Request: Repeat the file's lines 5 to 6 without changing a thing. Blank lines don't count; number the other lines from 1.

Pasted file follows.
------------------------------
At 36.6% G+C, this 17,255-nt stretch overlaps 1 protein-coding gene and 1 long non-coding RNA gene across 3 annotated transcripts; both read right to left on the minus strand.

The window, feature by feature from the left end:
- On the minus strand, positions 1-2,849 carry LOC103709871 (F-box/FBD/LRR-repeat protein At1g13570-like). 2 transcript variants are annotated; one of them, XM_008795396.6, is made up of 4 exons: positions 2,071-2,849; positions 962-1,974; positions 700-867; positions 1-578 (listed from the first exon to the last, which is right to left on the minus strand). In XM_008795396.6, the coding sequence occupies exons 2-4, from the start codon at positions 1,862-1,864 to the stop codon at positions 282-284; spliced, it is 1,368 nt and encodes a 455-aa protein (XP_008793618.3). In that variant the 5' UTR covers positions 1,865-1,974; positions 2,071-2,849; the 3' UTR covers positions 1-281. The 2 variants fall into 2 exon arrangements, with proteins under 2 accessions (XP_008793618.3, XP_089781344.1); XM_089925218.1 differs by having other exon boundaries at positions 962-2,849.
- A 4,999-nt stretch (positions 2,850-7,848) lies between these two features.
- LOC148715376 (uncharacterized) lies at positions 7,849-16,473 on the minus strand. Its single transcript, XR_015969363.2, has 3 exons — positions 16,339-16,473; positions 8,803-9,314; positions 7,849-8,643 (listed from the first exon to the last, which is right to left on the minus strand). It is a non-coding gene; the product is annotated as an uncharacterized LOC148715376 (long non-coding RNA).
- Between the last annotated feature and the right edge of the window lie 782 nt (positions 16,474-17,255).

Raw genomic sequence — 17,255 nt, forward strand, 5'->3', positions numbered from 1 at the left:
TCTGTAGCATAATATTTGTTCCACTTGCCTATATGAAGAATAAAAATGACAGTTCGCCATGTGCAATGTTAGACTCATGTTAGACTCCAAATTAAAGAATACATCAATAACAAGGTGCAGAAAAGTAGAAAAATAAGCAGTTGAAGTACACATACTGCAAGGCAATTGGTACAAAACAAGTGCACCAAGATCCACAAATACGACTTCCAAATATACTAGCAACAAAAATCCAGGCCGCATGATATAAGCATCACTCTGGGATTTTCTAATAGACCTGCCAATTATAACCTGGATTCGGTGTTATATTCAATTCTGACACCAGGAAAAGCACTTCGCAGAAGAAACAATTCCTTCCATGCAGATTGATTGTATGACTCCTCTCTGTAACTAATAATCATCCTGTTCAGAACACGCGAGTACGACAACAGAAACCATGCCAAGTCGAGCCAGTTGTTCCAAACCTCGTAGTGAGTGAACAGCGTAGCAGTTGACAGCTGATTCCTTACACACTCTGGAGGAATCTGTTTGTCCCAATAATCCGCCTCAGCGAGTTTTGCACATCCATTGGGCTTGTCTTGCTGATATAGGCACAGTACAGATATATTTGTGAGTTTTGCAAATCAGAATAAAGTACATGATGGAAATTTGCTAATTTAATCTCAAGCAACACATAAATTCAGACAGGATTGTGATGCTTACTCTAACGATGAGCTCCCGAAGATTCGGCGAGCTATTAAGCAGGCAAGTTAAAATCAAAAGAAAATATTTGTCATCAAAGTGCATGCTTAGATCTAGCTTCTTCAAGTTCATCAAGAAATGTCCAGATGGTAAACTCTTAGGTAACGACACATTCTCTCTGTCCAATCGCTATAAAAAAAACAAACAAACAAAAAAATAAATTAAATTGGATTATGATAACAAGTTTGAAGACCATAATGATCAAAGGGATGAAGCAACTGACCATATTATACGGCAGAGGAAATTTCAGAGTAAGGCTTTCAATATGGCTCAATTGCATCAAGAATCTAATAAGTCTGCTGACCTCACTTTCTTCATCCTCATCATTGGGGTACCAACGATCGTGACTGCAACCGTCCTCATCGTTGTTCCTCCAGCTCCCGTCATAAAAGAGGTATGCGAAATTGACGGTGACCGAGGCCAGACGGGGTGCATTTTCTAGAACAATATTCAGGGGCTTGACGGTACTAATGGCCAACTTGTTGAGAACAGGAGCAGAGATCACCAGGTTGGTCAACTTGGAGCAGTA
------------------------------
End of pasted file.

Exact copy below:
- LOC148715376 (uncharacterized) lies at positions 7,849-16,473 on the minus strand. Its single transcript, XR_015969363.2, has 3 exons — positions 16,339-16,473; positions 8,803-9,314; positions 7,849-8,643 (listed from the first exon to the last, which is right to left on the minus strand). It is a non-coding gene; the product is annotated as an uncharacterized LOC148715376 (long non-coding RNA).
- Between the last annotated feature and the right edge of the window lie 782 nt (positions 16,474-17,255).